“Furthermore, the adoption of a cash reserve ratio, which is as high as 25 percent, also suggest, that despite the impact of the already, restrictive 14 percent MPR, the CBN clearly considers the residual level of money supply to be still worrisome and counterproductive to induce price stability. Consequently, as a remedial measure, the apex bank, stepped up and further restrained consumer spending and the capacity of banks to expand credit to their customers, despite the obvious downside, that the high monetary policy benchmarks, deliberately imposed, would restrain investment and industrial capacity utilisation to significantly impede job creation”. 

“Thus, the current restrictive impact of inflation and interest rates are clearly out of tune for an economy with very low consumer demand, a shrinking industrial base, with an attendant irrepressible and socially poisonous rate of unemployment”.

“The MPC's tight money policy is clearly traceable to the fear that a lower cash reserve requirement for banks will expand the economy’s already, discomfortingly bloated money supply to spur increased consumer spending which would invariably trigger inflation, well beyond 10 percent, and seriously threaten the purchasing power of all Naira incomes and the maintenance of economic price stability”.

“Instructively, the recent enforcement of the Treasury Single Account, which consolidated all government’s deposits in CBN accounts, allegedly led to a 10 percent reduction in commercial banks’ liquidity. Regrettably, this reduction appears to be clearly insufficient to tame the distortional burden of systemic excess money supply and its collateral threat to inflation, job creation, economic stability and social prosperity”.

“The unsettling reality of the decades long, incurable, systemic surplus money supply, existing simultaneously with scarcity of cheap funds to the real sector, is clearly demonstrated by CBN's early notice on 4th September, 2015, that it had removed some of the system’s perceived excess money supply and restrained inflation by borrowing over N800bn from the money market between September 17th and 3rd December 2015. Incidentally, as a result of such borrowing, the banking subsector, primarily, will earn between 12-15 percent interest (i.e. over N500bn awoof money, this year- 2015) from such economically distortional loans, the proceeds of which CBN, inexplicably, keeps sterile or idle, in order to reduce the inflationary pressures propelled by the threat of unbridled systemic money supply chasing relatively few goods and services.”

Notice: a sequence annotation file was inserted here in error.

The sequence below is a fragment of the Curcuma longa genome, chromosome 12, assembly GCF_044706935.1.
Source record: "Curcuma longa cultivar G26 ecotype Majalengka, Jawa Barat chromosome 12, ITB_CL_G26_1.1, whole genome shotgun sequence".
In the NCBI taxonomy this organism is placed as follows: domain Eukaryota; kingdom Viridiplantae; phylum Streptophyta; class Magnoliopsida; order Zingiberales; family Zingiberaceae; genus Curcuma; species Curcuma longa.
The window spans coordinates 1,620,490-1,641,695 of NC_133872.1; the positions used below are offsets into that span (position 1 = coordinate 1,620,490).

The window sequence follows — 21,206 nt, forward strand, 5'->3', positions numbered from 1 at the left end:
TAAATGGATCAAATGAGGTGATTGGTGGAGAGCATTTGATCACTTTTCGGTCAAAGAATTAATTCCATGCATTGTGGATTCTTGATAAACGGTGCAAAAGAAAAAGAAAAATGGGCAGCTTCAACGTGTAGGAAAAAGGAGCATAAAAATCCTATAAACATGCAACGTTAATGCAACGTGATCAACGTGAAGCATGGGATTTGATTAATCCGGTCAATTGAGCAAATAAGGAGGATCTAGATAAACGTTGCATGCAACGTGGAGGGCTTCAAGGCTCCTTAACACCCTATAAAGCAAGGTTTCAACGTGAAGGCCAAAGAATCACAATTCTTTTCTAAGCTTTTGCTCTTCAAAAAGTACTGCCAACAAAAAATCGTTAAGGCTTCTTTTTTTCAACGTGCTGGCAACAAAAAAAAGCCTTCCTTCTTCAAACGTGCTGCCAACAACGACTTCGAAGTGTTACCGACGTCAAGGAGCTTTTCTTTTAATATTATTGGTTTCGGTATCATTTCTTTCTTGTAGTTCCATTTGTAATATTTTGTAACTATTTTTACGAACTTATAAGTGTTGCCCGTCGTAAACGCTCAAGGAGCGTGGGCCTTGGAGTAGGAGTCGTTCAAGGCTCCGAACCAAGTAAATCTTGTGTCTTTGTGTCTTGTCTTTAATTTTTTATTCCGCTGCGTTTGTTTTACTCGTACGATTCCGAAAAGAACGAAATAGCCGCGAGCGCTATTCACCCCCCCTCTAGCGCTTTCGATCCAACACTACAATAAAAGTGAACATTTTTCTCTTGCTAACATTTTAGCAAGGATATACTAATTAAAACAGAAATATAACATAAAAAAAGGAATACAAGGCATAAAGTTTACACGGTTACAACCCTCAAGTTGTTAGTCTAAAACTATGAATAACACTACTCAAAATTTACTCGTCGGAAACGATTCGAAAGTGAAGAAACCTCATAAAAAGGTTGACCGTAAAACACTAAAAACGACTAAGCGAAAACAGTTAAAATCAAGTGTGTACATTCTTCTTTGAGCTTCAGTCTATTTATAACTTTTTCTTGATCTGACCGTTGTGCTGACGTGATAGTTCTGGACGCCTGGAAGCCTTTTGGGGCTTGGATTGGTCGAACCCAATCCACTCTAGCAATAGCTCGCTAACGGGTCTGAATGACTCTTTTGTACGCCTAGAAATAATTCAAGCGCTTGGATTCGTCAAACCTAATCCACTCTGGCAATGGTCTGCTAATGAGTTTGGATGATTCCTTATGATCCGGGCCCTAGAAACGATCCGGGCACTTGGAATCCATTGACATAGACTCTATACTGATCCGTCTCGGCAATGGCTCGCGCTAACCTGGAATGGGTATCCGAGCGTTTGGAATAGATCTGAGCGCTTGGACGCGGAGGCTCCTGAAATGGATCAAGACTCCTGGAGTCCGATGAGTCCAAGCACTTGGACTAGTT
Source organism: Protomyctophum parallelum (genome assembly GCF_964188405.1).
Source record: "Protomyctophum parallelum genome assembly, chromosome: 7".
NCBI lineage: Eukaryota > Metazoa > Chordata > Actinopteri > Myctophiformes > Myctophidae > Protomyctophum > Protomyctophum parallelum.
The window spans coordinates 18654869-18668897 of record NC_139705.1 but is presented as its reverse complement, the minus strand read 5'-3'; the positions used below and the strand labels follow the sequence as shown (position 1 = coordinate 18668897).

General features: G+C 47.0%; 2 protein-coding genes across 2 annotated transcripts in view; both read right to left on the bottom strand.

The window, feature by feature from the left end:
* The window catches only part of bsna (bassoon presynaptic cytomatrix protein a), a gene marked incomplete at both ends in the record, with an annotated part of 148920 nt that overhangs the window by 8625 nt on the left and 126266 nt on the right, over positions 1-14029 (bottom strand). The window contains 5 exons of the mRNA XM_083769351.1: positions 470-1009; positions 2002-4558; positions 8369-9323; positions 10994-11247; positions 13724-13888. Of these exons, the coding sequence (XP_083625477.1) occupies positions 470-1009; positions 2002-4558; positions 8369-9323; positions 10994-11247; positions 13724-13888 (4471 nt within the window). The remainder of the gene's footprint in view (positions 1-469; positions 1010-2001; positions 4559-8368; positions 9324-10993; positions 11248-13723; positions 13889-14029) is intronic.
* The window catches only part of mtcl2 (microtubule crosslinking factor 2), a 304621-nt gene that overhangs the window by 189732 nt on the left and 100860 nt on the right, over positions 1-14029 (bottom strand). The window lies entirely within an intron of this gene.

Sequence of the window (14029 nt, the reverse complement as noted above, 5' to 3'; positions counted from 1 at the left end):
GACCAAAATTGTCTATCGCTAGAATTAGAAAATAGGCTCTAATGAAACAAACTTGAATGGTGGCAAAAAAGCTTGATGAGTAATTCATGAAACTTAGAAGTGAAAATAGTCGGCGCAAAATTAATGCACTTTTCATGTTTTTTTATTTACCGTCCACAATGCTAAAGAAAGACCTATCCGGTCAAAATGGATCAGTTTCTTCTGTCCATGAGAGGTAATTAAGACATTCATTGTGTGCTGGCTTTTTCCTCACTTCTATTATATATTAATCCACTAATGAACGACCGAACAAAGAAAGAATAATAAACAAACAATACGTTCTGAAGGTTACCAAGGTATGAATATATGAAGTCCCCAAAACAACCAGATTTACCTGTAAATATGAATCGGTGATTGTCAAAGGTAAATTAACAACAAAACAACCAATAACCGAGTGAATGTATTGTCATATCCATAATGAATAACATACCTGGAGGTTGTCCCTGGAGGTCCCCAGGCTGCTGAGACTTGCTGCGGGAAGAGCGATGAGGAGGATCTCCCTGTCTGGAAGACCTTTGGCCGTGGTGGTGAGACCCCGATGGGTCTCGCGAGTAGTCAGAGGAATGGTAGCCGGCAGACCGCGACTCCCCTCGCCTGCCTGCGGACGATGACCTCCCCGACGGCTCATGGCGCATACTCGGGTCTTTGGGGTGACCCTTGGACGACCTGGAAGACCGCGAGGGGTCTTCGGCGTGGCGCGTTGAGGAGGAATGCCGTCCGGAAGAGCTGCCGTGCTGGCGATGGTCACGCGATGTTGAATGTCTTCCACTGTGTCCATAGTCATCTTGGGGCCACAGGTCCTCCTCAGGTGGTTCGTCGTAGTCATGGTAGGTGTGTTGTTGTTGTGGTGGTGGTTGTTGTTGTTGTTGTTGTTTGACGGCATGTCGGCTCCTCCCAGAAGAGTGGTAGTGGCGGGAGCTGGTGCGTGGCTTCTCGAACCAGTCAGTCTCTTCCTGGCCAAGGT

“Alarmingly, CBN would make interest payments of over N500bn in 2015 just to warehouse and simply keep idle, the perceived ‘burdensome’ surplus cash it borrows in CBN’s vaults and records, while the real sector, inexplicably, suffers severe funding deprivation which invariably engenders contraction of production and critically needed job opportunities. 
Invariably, with the challenge of untamed money supply unresolved, all sectoral special intervention funds provided, thereafter to stimulate economic activity and job creation, will inadvertently, simply further expand the already bloated cash surplus with banks; the resultant, inflation threatening excess Naira liquidity will be, indiscriminately, subsequently mopped up, also, once again with the same high interest rates that are clearly discordant with rates payable on sovereign risk free loans by countries with robust resource endowments, such as Nigeria.”

“Worse still, it has been suggested that the latest reduction of cash reserve ratio of banks from 31 percent to 25 percent would infact supplement/the banking sector's liquidity by over N300bn. Thus, CBN's ‘charitable’ largesse to banks would again 'inadvertently' compound the unresolved existing liquidity surfeit and potentially increase CBN's portfolio of more idle debts which attract oppressive interest rates without adding any real value to our economic and social welfare”.

“Incredibly, inspite of these disturbing contradictions in the strategies of the Monetary Policy Committee, a gullible media and a trusting but misguided public still keep the faith and believe that MPC/CBN's macabre abracadabra will lead our nation to Eldorado.” Na lie!!

SAVE THE NAIRA, SAVE NIGERIANS